Thirteen new cases of coronavirus have been confirmed in the UK - including the first one in Scotland.
It is the biggest jump in COVID-19 cases the UK has seen in one day - and means all four home nations have now been affected.
The Scottish patient, who is receiving treatment after being placed in isolation, is a resident of the Tayside area and has recently returned from Italy.
The other 12 cases are in England - including a "family cluster".
Three of the new patients caught coronavirus in England from a man in Surrey who tested positive on Friday.
They are members of his family and are all adults. One is also from Surrey and two are from West Sussex.
Health officials are still trying to find out how the original Surrey patient caught the illness in the UK without having travelled abroad.
Another of the new cases, from Essex, has not been abroad and it is not clear where they picked up the virus.
The eight other new cases in England are believed to have caught the virus abroad:
The 13 new cases join three that were reported yesterday: one from Hertfordshire, one from Gloucestershire (linked to today's) and one from Berkshire.
One of those three is a staff member at St Mary's School in Tetbury and another works at Willow Bank Infant School in Woodley. Both schools have said they are carrying out a deep clean.
Burford (Day & Boarding) School in the Cotswolds, Oxfordshire, is among schools to have been temporarily closed after pupils returned from half-term holidays in northern Italy.
The new cases bring the total number of confirmed in the UK to 36, including one in Wales and one in Northern Ireland.
Scottish First Minister Nicola Sturgeon will join Monday's COBRA meeting, chaired by Boris Johnson, following the confirmation of a case in Scotland.
Ms Sturgeon told Sky News the diagnosis was "not unexpected" and that Scotland had to be prepared for the "possibility of a significant outbreak".
There were "well-established procedures and protocols to plan for that", she said.
Scottish authorities are trying to trace anyone who may have come into "close contact" with the patient.
That involves "either face to face contact or spending more than 15 minutes within two metres of an infected person", a statement said.
Earlier, Health Secretary Matt Hancock said that in the event of a widespread outbreak in the UK, all options to contain the virus would be on the table, including banning large events and locking down cities.
It comes as the government announced it has a "battle plan" to tackle coronavirus including bringing retired doctors back to work.
It is understood new emergency powers will be brought in to give schools, councils and other parts of the public sector powers to suspend laws - including rowing back on health and safety measures like allowing larger class sizes - to cope with a pandemic.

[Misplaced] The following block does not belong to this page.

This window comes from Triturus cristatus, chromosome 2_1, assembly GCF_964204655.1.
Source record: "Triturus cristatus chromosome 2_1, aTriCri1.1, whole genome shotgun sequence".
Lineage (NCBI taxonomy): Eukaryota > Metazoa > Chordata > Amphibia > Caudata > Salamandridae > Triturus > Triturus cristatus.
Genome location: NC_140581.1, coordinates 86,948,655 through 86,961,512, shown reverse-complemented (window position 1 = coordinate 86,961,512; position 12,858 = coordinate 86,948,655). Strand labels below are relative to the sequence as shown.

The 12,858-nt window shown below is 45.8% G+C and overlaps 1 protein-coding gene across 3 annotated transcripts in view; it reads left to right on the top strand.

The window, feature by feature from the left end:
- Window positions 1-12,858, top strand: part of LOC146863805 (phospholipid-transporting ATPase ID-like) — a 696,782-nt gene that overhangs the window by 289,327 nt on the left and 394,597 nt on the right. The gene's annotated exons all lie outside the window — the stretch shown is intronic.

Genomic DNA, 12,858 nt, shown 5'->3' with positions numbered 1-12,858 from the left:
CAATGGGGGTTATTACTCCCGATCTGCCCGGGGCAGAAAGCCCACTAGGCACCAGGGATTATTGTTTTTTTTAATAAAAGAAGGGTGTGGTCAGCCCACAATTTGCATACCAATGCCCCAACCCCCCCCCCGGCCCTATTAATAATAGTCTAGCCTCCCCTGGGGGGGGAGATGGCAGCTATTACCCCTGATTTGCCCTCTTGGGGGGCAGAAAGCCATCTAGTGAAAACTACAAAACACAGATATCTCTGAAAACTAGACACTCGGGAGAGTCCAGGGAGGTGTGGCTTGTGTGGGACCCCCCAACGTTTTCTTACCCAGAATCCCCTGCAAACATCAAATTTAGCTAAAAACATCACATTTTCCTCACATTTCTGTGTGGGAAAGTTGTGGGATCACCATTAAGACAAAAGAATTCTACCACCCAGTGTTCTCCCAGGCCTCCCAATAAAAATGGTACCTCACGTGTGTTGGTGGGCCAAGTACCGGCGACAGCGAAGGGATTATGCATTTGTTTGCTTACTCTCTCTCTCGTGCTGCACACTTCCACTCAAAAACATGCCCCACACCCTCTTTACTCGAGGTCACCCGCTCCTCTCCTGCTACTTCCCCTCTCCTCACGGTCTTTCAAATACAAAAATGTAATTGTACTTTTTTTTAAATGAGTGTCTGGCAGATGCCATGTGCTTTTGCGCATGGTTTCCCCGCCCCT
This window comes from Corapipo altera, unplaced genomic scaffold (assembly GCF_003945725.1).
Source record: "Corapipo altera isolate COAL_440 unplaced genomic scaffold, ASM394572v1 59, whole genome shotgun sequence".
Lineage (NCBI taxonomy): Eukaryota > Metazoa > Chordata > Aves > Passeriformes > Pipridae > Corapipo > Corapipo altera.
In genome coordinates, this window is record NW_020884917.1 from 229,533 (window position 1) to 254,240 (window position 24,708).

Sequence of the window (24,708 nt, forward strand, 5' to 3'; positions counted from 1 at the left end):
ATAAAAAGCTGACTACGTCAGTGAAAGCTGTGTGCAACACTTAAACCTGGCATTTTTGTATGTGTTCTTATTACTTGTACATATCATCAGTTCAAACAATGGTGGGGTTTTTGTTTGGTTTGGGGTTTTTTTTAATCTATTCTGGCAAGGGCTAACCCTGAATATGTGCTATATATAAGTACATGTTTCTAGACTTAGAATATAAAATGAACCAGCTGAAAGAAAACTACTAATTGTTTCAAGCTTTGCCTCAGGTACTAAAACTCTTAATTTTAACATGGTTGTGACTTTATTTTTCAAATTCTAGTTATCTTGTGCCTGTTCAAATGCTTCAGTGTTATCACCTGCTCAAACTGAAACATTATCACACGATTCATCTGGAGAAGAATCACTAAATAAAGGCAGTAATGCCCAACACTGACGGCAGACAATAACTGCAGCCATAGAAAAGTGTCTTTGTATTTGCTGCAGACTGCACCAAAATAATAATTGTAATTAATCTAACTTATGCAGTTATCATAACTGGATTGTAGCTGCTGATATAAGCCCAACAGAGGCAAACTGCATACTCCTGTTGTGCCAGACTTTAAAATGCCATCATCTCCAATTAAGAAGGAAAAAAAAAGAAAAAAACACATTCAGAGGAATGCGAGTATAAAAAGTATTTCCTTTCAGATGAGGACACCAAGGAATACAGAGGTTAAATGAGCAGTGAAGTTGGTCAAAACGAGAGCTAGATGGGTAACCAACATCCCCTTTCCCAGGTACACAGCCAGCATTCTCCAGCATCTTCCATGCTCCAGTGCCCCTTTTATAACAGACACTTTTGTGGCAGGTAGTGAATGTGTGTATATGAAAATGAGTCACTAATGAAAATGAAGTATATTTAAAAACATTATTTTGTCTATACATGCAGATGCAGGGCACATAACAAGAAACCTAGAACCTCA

The government is also considering whether to encourage more home working and discourage unnecessary travel.
The strategy is based on its existing contingency plans for responding to a flu pandemic, but has been adapted to take into account the differences with COVID-19.
Worst-case-scenario plans show 80% of the population could contract the virus, with up to 500,000 deaths.
Cemeteries and crematoriums have been told to make sure plans are in place to deal with a pandemic.
Fears over coronavirus have sparked a rush on items such as hand gel - and, as a result, products usually dispatched within a few days on Amazon are instead being pitched with a delivery date of between several weeks to over a month.
Supermarket Tesco has sold out of most of its range of anti-bacterial hand sanitisers online.
Health officials in Scotland are to begin testing people with flu-like symptoms for coronavirus, even if they have not visited affected areas.
NHS Lothian has introduced a "drive-through" testing centre at the Western General Hospital in Edinburgh. It is for some patients who have been assessed by a specialist team and who have an appointment so they can be tested for the virus in their cars.
On Friday, a British man who was on board a quarantined cruise ship in Japan became the first UK fatality of the coronavirus.
Public Health England has concluded more than 11,715 tests so far, and all but 36 have been negative.
Expert teams are actively tracing those who have come into contact with a suspected case.
The government has said unless an individual has been contacted already, or has travelled to an affected area, they should be reassured it is not necessary for them to take any further action.
Meanwhile, several British holidaymakers who had been in lockdown at an outbreak-hit hotel in Tenerife have been cleared to return home after testing negative for the illness.
In other global developments: